Piano for Leisure should not be seen as a “lesser alternative”. This syllabus allows students to pursue classical or light classical piano, more contemporary repertoire, pop repertoire, jazz or any tailor-made combination of these styles that suits the candidate's taste. ‘Piano for Leisure is also designed for students with busy activity schedules. Examination requirements are less than those for Pianoforte grades. It needs to be firmly understood, however, that this does not mean a lower standard in performance. Piano for Leisure is for students not intending to pursue keyboard performance as a principal focus. It is for those seeking life-enrichment through musical activity of a high standard” (AMEB).

The CPM Keyboard syllabus caters for candidates who would like to really develop their creativity. Backing tracks and/or live accompaniment are encouraged to enable the candidate to develop their ability to play with other musicians. Three pieces (two set works and one free choice) are presented for examination in Preliminary–Grade 4 and four pieces (two set works and two free choice) in Grades 5–8. Similar to the Piano for Leisure course, the teacher can utilise the candidate's strength by selecting either Sight Reading or Aural skills to be examined. In addition a "creative” section is included, giving the candidate an opportunity to improvise over a given chord chart with a backing track provided. Improvisation, original compositions and arrangements of pieces are encouraged in this course. There is the flexibility to choose repertoire from jazz, rock, fusion and popular music styles” (AMEB).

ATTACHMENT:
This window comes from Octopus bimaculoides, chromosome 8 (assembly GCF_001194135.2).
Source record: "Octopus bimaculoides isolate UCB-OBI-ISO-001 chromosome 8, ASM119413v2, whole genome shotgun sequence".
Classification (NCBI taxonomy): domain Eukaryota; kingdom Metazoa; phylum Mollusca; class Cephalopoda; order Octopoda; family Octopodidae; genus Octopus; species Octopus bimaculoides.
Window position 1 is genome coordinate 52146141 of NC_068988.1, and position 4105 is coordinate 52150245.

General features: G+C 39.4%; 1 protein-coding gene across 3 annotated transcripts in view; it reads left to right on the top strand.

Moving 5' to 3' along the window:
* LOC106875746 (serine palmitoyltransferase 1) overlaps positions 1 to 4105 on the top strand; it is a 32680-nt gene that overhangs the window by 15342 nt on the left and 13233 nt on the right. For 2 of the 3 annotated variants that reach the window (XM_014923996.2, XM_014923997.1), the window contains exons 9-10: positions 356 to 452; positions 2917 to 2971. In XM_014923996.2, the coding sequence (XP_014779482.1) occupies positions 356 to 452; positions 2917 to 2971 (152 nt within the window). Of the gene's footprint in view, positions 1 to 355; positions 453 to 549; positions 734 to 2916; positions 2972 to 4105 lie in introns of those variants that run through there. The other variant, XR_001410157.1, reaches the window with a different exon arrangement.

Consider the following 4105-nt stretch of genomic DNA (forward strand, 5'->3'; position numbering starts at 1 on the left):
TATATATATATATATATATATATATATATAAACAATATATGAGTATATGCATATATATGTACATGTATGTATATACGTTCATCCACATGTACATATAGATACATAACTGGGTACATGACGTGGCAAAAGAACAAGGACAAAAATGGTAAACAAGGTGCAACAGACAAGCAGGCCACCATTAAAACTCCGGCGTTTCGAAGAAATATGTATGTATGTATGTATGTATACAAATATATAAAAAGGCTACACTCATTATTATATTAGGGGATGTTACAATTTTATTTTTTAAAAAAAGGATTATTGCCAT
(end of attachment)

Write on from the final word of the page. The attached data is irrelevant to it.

The Electronic Organ syllabus covers a diverse range of styles. In order to adequately and musically realise the demands of a syllabus covering such a diversity of styles, students must have an appropriate organ at home with a variety of percussion facilities befitting the complexity of each repertoire. The instrument should include two manuals, each of 4 to 5 octaves and a pedal board of 1 to 2 octaves compass.

Tips for preparing for your exam: